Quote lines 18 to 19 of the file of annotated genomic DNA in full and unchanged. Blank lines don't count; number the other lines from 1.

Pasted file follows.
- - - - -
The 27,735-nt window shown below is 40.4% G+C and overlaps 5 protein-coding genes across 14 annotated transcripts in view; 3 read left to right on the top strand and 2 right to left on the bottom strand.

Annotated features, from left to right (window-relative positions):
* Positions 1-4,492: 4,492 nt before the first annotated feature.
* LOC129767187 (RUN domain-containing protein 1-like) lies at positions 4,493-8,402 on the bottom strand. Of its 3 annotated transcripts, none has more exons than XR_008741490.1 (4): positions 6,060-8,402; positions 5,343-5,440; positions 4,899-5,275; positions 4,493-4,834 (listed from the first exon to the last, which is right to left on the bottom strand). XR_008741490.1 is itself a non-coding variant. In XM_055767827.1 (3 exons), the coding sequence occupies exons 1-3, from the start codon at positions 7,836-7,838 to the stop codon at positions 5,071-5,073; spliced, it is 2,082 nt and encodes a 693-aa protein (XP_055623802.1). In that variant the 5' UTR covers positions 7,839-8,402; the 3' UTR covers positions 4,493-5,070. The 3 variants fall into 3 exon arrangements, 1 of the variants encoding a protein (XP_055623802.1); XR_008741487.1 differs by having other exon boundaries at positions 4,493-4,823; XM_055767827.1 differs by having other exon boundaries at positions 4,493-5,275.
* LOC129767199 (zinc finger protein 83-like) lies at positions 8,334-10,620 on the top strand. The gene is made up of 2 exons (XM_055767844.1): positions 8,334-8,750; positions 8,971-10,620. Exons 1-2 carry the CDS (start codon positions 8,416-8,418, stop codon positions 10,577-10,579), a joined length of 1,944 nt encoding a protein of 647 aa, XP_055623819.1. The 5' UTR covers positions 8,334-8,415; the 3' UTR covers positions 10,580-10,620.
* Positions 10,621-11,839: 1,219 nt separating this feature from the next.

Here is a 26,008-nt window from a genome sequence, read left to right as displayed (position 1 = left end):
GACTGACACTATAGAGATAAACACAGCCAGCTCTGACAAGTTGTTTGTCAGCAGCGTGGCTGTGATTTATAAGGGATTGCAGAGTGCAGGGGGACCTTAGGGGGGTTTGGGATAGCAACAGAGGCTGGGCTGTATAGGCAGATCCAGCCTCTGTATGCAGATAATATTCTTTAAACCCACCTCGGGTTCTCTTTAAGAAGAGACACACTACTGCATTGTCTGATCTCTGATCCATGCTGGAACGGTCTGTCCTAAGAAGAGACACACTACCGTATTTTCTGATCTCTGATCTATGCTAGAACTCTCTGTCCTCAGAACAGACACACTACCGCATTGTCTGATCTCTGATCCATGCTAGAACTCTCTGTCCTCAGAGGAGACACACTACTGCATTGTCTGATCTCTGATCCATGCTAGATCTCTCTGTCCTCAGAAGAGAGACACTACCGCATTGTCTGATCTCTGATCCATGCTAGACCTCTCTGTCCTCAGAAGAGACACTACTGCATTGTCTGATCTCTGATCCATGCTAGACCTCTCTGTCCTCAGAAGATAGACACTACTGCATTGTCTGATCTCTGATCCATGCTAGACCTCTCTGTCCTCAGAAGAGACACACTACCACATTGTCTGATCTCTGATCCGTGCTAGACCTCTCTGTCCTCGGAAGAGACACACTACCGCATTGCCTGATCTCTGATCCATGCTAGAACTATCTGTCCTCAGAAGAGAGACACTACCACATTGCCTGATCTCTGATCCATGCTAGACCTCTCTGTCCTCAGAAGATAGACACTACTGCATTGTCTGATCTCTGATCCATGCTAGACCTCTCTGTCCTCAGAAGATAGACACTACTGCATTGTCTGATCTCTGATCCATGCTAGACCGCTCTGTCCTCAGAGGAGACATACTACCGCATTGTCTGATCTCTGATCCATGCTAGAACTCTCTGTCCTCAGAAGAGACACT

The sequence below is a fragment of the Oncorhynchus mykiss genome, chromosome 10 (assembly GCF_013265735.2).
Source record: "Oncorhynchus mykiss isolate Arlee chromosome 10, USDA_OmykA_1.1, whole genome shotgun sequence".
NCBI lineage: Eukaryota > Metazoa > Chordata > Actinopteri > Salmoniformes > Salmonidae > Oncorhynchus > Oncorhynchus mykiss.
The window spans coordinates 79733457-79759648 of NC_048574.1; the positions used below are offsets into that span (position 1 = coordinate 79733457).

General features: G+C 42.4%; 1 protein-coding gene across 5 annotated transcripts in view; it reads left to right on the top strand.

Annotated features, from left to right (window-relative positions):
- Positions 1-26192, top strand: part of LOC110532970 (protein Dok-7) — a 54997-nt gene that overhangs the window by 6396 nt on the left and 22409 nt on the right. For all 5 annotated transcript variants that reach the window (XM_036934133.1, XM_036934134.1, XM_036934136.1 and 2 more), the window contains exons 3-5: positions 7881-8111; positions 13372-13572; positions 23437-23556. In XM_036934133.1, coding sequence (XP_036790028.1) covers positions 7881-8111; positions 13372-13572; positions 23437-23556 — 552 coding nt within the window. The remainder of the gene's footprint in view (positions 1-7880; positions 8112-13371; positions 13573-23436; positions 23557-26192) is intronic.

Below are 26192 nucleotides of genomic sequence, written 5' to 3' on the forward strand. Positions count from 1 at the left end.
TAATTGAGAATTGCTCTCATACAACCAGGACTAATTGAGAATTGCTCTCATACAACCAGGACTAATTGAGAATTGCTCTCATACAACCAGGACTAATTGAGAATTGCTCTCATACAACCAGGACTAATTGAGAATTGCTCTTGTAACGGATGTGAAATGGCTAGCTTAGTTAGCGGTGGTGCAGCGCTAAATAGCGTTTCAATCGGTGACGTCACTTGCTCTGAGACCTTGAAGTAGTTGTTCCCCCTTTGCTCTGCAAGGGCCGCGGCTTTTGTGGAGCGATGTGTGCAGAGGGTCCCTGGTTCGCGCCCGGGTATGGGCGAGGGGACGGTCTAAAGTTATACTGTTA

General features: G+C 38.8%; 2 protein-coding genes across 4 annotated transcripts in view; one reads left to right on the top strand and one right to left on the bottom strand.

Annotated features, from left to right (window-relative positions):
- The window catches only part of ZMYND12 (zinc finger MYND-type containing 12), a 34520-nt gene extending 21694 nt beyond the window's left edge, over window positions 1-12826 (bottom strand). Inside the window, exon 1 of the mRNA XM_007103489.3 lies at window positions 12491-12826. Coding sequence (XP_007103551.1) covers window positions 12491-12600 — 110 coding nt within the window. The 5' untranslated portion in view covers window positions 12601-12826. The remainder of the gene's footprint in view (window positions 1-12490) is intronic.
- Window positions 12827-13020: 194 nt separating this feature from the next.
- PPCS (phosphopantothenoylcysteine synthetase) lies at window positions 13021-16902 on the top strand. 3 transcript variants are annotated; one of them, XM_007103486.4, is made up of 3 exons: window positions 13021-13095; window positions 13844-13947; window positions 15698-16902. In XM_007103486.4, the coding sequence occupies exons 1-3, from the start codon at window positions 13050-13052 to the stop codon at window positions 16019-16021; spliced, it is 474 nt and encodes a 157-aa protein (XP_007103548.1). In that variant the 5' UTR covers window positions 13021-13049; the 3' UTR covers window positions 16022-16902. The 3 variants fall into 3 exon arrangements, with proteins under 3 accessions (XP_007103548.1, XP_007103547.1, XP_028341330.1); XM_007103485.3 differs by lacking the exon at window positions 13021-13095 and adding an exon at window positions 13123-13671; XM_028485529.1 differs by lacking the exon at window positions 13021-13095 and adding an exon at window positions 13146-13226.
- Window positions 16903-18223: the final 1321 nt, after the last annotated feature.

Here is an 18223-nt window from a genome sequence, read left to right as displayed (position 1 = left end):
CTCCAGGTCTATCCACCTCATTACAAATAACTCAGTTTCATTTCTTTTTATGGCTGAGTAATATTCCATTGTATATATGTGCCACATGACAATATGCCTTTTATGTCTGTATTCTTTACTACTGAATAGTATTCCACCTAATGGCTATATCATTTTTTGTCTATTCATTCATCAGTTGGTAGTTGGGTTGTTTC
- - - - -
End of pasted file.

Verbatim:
General features: G+C 38.8%; 2 protein-coding genes across 4 annotated transcripts in view; one reads left to right on the top strand and one right to left on the bottom strand.

Annotated features, from left to right (window-relative positions):